TOKYO: A Japanese court ruled Wednesday that the country’s failure to recognize same-sex marriage is unconstitutional, in a highly anticipated verdict.
More than a dozen same-sex couples filed lawsuits in 2019 seeking to force the government to recognize gay marriage.
In the first ruling on the lawsuits, a court in Sapporo turned down a request for damages of one million yen ($9,000) per person for being denied the same legal rights as heterosexual couples.
But the verdict seen by AFP said that the failure to recognize same-sex marriage is unconstitutional — hailed as a step towards marriage equality by campaigners.
“I couldn’t hold back my tears. The court sincerely gave its thorough attention to our problem and I think it issued truly a good decision,” a male plaintiff told reporters outside the courthouse.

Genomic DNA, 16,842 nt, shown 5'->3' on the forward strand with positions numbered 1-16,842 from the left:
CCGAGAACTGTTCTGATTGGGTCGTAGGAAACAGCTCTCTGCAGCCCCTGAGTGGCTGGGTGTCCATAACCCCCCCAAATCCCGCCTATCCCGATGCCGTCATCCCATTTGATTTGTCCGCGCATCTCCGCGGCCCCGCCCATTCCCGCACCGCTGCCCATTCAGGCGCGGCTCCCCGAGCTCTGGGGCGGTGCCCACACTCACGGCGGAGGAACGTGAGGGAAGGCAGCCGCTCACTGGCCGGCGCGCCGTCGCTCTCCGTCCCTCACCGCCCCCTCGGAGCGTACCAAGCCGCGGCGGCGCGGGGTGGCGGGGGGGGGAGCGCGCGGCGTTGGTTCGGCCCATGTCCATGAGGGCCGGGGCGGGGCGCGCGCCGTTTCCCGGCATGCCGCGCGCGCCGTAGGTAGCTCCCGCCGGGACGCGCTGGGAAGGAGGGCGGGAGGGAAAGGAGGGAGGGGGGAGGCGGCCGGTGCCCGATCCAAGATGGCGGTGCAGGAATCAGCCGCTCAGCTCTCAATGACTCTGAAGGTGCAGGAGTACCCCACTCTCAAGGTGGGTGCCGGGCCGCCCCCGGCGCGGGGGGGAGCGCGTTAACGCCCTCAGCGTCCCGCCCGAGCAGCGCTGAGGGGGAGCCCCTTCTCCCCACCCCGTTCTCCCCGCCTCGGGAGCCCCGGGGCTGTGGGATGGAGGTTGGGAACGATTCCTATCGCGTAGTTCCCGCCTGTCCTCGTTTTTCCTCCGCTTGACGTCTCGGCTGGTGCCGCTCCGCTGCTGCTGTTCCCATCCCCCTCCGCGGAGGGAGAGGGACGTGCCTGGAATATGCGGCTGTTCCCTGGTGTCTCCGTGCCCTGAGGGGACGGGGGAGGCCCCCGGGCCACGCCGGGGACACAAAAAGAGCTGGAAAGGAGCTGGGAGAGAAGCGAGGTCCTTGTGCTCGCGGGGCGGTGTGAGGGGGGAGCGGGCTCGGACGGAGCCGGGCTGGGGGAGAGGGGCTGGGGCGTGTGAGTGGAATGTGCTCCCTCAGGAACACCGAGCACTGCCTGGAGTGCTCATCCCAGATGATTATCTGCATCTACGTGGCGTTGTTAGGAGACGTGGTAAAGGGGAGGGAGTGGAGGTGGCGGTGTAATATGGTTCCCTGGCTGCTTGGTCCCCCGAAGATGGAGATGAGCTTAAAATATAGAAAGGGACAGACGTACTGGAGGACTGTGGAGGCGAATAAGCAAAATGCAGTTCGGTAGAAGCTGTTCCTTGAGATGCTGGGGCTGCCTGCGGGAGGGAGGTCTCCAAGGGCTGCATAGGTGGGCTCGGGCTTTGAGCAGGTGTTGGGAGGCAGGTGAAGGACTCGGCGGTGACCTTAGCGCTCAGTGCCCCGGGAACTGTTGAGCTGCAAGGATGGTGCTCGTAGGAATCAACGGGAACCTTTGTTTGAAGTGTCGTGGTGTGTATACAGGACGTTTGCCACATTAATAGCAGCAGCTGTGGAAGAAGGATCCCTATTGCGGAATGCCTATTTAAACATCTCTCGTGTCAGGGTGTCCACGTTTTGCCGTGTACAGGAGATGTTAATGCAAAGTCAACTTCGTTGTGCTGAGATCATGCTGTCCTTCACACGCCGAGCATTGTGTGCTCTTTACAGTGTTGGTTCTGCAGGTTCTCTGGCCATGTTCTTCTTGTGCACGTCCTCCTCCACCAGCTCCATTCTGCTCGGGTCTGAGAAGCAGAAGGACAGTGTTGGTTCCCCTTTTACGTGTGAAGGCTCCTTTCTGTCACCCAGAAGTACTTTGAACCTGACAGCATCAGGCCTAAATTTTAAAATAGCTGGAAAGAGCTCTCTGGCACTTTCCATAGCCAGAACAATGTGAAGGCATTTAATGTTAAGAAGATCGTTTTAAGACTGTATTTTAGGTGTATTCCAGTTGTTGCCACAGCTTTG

Japan is the only nation from the Group of Seven countries that does not recognize same-sex unions, and its constitution stipulates that “marriage shall be only with the mutual consent of both sexes.”
The government says this means same-sex marriage is “not foreseen” in the constitution or civil law.
But lawyers for the plaintiffs and other legal experts counter that there is nothing in the constitution that would prohibit same-sex marriage, arguing that the clause in question is centered around consent to wed.